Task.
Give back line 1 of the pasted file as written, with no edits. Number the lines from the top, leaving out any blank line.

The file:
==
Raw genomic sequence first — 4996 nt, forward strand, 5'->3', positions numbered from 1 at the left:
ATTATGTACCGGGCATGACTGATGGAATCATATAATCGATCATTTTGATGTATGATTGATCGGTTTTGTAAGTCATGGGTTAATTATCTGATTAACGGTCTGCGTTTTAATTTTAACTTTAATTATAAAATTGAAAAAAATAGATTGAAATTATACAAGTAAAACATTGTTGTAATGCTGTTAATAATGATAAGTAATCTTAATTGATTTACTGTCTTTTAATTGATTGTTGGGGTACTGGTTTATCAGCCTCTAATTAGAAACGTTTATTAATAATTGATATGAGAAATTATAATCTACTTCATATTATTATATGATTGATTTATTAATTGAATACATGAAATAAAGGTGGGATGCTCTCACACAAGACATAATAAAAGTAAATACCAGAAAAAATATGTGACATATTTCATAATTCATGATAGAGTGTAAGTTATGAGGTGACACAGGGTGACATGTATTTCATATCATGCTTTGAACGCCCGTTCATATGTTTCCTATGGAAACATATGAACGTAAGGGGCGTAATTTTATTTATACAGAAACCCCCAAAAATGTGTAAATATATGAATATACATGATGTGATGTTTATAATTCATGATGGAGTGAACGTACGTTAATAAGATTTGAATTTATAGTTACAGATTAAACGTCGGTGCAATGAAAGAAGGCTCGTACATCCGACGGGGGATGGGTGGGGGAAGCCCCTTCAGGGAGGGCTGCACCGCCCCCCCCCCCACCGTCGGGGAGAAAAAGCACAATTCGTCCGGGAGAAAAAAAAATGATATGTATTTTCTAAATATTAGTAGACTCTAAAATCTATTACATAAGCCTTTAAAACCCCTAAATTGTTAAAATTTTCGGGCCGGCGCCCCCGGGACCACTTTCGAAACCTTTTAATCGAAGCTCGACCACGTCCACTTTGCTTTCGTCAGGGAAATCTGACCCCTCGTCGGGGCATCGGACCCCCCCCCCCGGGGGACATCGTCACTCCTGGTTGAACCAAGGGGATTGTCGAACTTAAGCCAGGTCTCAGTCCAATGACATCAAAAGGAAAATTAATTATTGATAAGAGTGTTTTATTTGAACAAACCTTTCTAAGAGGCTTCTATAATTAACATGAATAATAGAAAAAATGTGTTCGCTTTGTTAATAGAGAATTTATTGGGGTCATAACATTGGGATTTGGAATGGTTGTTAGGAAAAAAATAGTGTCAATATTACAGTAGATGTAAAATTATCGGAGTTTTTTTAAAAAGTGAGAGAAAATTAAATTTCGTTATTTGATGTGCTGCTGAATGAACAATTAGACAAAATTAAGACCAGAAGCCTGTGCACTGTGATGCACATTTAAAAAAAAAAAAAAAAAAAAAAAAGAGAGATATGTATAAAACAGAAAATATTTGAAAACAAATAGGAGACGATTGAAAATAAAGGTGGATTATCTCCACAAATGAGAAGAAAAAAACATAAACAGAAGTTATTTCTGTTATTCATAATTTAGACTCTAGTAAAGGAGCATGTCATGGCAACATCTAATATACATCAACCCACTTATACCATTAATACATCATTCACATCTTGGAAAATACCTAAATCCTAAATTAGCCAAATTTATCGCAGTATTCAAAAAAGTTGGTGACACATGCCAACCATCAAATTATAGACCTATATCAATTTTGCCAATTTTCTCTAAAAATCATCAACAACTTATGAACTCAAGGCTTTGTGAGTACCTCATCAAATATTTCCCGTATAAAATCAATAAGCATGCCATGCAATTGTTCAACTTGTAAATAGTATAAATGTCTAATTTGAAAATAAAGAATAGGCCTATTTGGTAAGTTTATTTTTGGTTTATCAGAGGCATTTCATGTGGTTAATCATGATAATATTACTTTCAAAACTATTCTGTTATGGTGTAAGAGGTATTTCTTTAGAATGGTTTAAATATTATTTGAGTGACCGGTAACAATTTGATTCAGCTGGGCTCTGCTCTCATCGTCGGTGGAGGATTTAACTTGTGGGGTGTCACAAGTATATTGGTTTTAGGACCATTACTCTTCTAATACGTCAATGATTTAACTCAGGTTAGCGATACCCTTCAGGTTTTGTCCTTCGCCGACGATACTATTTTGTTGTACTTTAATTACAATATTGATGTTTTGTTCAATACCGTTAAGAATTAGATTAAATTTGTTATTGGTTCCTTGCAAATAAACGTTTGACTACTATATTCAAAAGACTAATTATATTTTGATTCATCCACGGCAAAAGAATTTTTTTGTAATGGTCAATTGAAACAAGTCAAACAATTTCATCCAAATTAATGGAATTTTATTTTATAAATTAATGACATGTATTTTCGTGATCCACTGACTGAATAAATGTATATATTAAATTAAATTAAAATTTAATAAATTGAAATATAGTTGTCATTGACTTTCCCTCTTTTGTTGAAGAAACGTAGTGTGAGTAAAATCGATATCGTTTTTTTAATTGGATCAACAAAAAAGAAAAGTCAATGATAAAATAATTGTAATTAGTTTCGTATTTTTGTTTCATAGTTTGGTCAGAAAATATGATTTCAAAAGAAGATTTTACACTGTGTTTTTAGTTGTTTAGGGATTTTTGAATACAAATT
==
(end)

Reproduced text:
Raw genomic sequence first — 4996 nt, forward strand, 5'->3', positions numbered from 1 at the left: